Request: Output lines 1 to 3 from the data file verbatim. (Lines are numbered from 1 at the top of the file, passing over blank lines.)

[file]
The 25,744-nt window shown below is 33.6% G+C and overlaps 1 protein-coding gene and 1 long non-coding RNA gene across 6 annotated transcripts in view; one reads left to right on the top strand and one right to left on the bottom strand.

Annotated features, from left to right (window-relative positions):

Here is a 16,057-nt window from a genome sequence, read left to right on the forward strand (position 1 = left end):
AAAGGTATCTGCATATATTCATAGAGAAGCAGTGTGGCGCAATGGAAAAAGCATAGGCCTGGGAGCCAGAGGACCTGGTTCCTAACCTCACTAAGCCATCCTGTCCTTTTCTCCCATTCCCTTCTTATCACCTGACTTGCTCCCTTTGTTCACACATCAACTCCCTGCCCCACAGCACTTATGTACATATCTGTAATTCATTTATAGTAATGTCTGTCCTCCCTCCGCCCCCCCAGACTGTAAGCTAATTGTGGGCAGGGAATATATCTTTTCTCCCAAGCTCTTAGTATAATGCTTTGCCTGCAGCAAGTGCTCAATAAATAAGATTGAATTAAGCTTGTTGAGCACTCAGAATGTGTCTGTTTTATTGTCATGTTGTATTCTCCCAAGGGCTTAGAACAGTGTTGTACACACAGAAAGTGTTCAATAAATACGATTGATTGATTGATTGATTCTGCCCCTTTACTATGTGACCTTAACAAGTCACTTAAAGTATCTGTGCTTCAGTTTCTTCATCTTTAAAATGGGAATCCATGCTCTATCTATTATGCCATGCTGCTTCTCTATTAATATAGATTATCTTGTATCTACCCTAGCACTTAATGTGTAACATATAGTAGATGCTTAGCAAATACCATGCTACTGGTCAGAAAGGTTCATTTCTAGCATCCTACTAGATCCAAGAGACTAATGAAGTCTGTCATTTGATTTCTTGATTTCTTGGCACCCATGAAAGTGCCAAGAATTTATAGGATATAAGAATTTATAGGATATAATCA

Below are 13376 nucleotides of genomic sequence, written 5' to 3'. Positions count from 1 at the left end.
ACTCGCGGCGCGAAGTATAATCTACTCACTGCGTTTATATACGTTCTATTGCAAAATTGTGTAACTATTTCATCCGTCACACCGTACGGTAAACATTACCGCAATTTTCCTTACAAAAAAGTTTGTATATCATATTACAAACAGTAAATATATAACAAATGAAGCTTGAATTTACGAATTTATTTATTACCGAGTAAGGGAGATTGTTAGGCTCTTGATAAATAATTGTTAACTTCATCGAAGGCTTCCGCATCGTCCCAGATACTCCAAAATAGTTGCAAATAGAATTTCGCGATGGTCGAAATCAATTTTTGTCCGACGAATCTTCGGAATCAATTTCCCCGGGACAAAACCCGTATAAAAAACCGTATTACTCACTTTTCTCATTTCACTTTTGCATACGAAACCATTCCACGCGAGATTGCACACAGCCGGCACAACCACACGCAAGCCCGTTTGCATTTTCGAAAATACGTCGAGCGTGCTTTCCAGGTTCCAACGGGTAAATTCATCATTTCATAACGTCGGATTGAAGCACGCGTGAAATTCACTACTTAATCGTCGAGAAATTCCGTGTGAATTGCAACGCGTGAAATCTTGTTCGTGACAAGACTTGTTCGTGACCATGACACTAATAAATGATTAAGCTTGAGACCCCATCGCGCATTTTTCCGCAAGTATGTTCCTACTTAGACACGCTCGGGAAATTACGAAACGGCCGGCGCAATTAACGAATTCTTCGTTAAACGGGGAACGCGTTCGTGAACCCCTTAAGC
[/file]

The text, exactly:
The 25,744-nt window shown below is 33.6% G+C and overlaps 1 protein-coding gene and 1 long non-coding RNA gene across 6 annotated transcripts in view; one reads left to right on the top strand and one right to left on the bottom strand.

Annotated features, from left to right (window-relative positions):

Here is a 16,057-nt window from a genome sequence, read left to right on the forward strand (position 1 = left end):